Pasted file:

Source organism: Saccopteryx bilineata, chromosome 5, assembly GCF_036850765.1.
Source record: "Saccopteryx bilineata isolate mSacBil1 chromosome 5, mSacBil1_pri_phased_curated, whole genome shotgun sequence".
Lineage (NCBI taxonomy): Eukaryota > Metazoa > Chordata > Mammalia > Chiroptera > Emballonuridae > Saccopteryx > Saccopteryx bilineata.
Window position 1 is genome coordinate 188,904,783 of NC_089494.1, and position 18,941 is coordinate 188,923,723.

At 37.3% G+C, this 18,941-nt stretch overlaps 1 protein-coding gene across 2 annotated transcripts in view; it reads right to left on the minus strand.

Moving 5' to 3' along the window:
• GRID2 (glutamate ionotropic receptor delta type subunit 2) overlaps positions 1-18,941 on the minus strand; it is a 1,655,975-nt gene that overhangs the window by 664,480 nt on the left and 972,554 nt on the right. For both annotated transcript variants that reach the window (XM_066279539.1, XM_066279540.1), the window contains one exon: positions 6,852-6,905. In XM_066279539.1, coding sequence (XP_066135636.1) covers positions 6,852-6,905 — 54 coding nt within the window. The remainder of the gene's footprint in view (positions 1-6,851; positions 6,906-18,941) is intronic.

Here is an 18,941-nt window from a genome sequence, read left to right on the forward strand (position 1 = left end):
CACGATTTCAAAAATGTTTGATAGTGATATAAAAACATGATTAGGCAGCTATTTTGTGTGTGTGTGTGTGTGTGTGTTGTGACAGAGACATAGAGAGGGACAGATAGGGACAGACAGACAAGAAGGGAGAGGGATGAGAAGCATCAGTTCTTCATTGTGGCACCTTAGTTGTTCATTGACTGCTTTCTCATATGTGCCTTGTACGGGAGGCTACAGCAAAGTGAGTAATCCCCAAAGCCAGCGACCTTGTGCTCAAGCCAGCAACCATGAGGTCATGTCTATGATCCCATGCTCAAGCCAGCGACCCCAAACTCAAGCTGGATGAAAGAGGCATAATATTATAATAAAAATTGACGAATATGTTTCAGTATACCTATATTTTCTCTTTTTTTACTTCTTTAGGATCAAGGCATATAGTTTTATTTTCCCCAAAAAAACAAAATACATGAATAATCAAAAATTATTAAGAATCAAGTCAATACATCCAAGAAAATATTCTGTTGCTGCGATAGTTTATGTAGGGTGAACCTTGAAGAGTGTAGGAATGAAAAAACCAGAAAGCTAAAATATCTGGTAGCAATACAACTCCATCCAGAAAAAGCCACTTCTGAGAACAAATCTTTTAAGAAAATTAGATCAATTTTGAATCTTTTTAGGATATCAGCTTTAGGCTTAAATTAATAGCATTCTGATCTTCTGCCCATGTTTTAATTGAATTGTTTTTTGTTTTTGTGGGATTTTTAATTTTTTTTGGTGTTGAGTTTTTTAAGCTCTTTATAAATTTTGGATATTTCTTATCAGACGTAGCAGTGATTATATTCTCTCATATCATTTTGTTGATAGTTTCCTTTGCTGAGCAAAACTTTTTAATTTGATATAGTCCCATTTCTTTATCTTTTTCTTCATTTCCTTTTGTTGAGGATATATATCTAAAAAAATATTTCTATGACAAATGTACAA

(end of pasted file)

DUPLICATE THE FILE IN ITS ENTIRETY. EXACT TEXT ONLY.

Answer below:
Source organism: Saccopteryx bilineata, chromosome 5, assembly GCF_036850765.1.
Source record: "Saccopteryx bilineata isolate mSacBil1 chromosome 5, mSacBil1_pri_phased_curated, whole genome shotgun sequence".
Lineage (NCBI taxonomy): Eukaryota > Metazoa > Chordata > Mammalia > Chiroptera > Emballonuridae > Saccopteryx > Saccopteryx bilineata.
Window position 1 is genome coordinate 188,904,783 of NC_089494.1, and position 18,941 is coordinate 188,923,723.

At 37.3% G+C, this 18,941-nt stretch overlaps 1 protein-coding gene across 2 annotated transcripts in view; it reads right to left on the minus strand.

Moving 5' to 3' along the window:
• GRID2 (glutamate ionotropic receptor delta type subunit 2) overlaps positions 1-18,941 on the minus strand; it is a 1,655,975-nt gene that overhangs the window by 664,480 nt on the left and 972,554 nt on the right. For both annotated transcript variants that reach the window (XM_066279539.1, XM_066279540.1), the window contains one exon: positions 6,852-6,905. In XM_066279539.1, coding sequence (XP_066135636.1) covers positions 6,852-6,905 — 54 coding nt within the window. The remainder of the gene's footprint in view (positions 1-6,851; positions 6,906-18,941) is intronic.

Here is an 18,941-nt window from a genome sequence, read left to right on the forward strand (position 1 = left end):
CACGATTTCAAAAATGTTTGATAGTGATATAAAAACATGATTAGGCAGCTATTTTGTGTGTGTGTGTGTGTGTGTGTTGTGACAGAGACATAGAGAGGGACAGATAGGGACAGACAGACAAGAAGGGAGAGGGATGAGAAGCATCAGTTCTTCATTGTGGCACCTTAGTTGTTCATTGACTGCTTTCTCATATGTGCCTTGTACGGGAGGCTACAGCAAAGTGAGTAATCCCCAAAGCCAGCGACCTTGTGCTCAAGCCAGCAACCATGAGGTCATGTCTATGATCCCATGCTCAAGCCAGCGACCCCAAACTCAAGCTGGATGAAAGAGGCATAATATTATAATAAAAATTGACGAATATGTTTCAGTATACCTATATTTTCTCTTTTTTTACTTCTTTAGGATCAAGGCATATAGTTTTATTTTCCCCAAAAAAACAAAATACATGAATAATCAAAAATTATTAAGAATCAAGTCAATACATCCAAGAAAATATTCTGTTGCTGCGATAGTTTATGTAGGGTGAACCTTGAAGAGTGTAGGAATGAAAAAACCAGAAAGCTAAAATATCTGGTAGCAATACAACTCCATCCAGAAAAAGCCACTTCTGAGAACAAATCTTTTAAGAAAATTAGATCAATTTTGAATCTTTTTAGGATATCAGCTTTAGGCTTAAATTAATAGCATTCTGATCTTCTGCCCATGTTTTAATTGAATTGTTTTTTGTTTTTGTGGGATTTTTAATTTTTTTTGGTGTTGAGTTTTTTAAGCTCTTTATAAATTTTGGATATTTCTTATCAGACGTAGCAGTGATTATATTCTCTCATATCATTTTGTTGATAGTTTCCTTTGCTGAGCAAAACTTTTTAATTTGATATAGTCCCATTTCTTTATCTTTTTCTTCATTTCCTTTTGTTGAGGATATATATCTAAAAAAATATTTCTATGACAAATGTACAA